First, a general status update. Religious symbols have been expanded to almost double the possibilities shown in previous entries, and not just have duplicates been wiped out but even similar generations are disabled. Theocracies are now generating, and (mostly) perpetuating, via various combinations of selecting new leaders, electing them, waiting a sign from their god(s), popes/anti-popes (and similar), priesthoods, ruling councils, sects, and all that other goodness. I’m aiming to finish off theocracies in the next few days. Myth, god, hero and legend generation is coming along – by the next devblog entry I’ll be able to post some generated myths, and hopefully showcase the variety I’ve got in them.
Broadly speaking, religions (and their sects) will play a role at the level of grand strategy and a comparatively small ‘micro’ role, whilst cults will play a significant role at the ‘human’ scale but have minimal impact at the grand strategy level. I should start this by saying I’ve had several debates with people, online and offline, about making a distinction between religions and cults. Needless to say, in the real world, where one draws the line between a religion and a cult is entirely subjective – the power of the word “religion” as a legitimate form of worship means that the overwhelming majority of real-world groups who are generally labelled “cults” nevertheless strive for the “religion” label. Originally the word “cult” had no real negative connotations – as a sociological term, cults were a more “personal” kind of belief than religions and might have significant variation within their ranks, lack organization and the money/funding/support/interest of a major religion. Over time, the more negative/deviant/brainwashing qualities we now associate with “cults” came to pass. This little piece of historical sociology is not without purpose, I assure you (as much as I do enjoy relating the crossovers between my academic work and URR) – I thought long and hard about whether I wanted to split them up. I felt there could be gameplay value from having groups fight for recognition as full religions and the like, but also gameplay value in having the two quite clearly separated, and serving different roles.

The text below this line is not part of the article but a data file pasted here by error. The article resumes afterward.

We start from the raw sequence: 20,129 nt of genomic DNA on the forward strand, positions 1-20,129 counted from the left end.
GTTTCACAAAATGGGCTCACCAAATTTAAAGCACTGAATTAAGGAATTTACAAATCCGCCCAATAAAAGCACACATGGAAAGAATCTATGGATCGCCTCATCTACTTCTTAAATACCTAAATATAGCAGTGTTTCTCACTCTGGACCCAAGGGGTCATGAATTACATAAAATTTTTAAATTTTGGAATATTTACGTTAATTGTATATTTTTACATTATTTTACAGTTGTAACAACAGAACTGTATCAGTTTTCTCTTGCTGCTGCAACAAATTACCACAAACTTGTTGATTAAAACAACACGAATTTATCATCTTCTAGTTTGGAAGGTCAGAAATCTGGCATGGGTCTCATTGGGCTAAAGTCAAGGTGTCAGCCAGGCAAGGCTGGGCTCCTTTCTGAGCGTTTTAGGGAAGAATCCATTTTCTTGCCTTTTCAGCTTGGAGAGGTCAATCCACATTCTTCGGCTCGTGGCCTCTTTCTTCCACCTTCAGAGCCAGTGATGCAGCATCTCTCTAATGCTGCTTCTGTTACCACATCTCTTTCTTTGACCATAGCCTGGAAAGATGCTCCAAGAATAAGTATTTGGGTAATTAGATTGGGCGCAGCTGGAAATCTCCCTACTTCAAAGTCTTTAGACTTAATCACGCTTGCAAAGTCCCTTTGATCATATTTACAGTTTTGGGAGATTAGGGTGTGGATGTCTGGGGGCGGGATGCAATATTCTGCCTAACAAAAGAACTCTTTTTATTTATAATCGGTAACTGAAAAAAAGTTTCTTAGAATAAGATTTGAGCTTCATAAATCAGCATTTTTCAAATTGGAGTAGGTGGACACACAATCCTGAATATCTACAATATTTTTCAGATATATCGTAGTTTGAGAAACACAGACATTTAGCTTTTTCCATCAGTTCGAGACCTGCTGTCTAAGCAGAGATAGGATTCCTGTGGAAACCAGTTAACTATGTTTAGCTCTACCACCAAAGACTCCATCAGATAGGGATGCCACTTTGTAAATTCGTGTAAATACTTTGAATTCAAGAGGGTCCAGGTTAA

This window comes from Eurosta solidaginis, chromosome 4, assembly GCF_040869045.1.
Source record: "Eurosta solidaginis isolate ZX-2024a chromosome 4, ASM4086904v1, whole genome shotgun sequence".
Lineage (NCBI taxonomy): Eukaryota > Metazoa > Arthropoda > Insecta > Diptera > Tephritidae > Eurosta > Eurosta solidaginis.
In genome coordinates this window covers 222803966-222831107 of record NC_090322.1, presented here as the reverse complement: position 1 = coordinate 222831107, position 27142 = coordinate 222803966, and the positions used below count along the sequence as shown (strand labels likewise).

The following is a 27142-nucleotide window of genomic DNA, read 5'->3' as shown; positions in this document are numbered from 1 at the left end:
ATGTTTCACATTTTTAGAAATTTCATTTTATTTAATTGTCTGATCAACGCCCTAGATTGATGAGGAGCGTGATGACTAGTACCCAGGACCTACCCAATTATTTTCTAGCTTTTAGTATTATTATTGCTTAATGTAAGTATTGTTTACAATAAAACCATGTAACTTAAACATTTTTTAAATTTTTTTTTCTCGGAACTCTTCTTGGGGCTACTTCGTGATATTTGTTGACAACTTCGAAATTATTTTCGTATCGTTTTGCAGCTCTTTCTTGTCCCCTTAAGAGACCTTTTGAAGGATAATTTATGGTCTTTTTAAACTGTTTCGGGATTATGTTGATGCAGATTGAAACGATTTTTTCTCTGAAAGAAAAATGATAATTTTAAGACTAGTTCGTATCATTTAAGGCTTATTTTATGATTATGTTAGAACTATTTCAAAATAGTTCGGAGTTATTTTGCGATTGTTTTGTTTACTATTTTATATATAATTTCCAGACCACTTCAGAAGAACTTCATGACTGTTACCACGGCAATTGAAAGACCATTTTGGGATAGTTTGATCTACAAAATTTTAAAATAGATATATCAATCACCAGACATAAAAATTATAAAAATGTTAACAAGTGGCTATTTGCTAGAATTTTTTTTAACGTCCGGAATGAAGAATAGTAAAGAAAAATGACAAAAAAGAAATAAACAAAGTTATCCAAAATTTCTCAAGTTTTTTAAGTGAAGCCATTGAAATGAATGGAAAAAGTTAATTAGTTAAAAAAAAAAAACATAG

In the end, I decided I could have my cake and eat it, and have both. Religions and cults have been split up, but cults may still fight for power, recognition, etc. Religions (and their sects) will play a primarily grand-strategic role, which I’m in the process of coding into history generation at the moment. They play roles in the happiness of the populace, in what they believe to be just/unjust policies, as justifications for war, peace, expansion, and will play a role in battlefield morale, concluding battles, diplomacy, etc. They will spread slowly in various ways (which I’m working on now) and civilizations will have their chosen religious affiliation (if any) shown in the encyclopedia when you look that civilization up. Religions will have architectures, buildings of worship, and other goodness. Religions will also be able to split into different sects, which have similar (though generally lesser) effects to the above.
Cults will spring up around specific gods. They will be hidden in cities, or towns, or in the countryside, or in ruins, or across entire empires, and each will have various ways of locating them, getting in with them, etc. The plan is that they will be able to offer the player a) specific missions/tasks relevant to the cult’s beliefs or political goals, and b) rewards tailored to the god they particularly worship. So, if you have a cult that has sprung up around a god of battle who is especially keen on beheading, each foe you behead and return to the cult will earn you some kudos. Naturally, not all gods can have cults, because who wants to help out a cult of agriculture? Equally, I hope to have cults battling amongst each other, and also attempting to gain influence in governments and similar. They will also be much more likely than “mainstream” religions to point you in the direction of tombs, temples, artefacts etc relevant to their faith…
The next blog entry will have generated myths (at last!), probably some new policy icons, and maybe a first look of some of the other 0.3 features. Blog entries will likely stay fortnightly for the moment, as we’re between releases so I have to focus primarily on my academic work, but as ever, towards release blog entries will move back to weekly. As ever, any and all feedback on this is greatly appreciated Last but not least, many thanks for Hugo & David for the donations – you’ll both be added to the ‘Supporters’ list in the 0.3 release.